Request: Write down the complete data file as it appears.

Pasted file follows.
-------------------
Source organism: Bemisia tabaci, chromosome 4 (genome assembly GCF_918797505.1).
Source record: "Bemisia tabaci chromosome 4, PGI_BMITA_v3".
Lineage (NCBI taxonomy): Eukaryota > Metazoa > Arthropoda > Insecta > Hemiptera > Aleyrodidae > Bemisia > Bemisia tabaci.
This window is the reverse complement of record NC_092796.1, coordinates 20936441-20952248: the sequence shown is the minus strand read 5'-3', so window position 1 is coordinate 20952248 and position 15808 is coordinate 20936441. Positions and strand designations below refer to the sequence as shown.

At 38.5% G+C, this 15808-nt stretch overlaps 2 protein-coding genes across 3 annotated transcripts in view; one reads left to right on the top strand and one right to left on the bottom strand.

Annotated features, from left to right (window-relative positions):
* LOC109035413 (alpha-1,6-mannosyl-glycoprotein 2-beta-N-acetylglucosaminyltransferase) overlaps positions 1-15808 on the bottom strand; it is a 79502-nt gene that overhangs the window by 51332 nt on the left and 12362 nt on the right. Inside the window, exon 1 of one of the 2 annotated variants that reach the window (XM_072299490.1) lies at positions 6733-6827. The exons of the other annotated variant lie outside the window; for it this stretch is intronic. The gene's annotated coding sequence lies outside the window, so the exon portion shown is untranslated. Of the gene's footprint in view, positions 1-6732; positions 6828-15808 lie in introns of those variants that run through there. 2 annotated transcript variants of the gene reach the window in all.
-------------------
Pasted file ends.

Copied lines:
Source organism: Bemisia tabaci, chromosome 4 (genome assembly GCF_918797505.1).
Source record: "Bemisia tabaci chromosome 4, PGI_BMITA_v3".
Lineage (NCBI taxonomy): Eukaryota > Metazoa > Arthropoda > Insecta > Hemiptera > Aleyrodidae > Bemisia > Bemisia tabaci.
This window is the reverse complement of record NC_092796.1, coordinates 20936441-20952248: the sequence shown is the minus strand read 5'-3', so window position 1 is coordinate 20952248 and position 15808 is coordinate 20936441. Positions and strand designations below refer to the sequence as shown.

At 38.5% G+C, this 15808-nt stretch overlaps 2 protein-coding genes across 3 annotated transcripts in view; one reads left to right on the top strand and one right to left on the bottom strand.

Annotated features, from left to right (window-relative positions):
* LOC109035413 (alpha-1,6-mannosyl-glycoprotein 2-beta-N-acetylglucosaminyltransferase) overlaps positions 1-15808 on the bottom strand; it is a 79502-nt gene that overhangs the window by 51332 nt on the left and 12362 nt on the right. Inside the window, exon 1 of one of the 2 annotated variants that reach the window (XM_072299490.1) lies at positions 6733-6827. The exons of the other annotated variant lie outside the window; for it this stretch is intronic. The gene's annotated coding sequence lies outside the window, so the exon portion shown is untranslated. Of the gene's footprint in view, positions 1-6732; positions 6828-15808 lie in introns of those variants that run through there. 2 annotated transcript variants of the gene reach the window in all.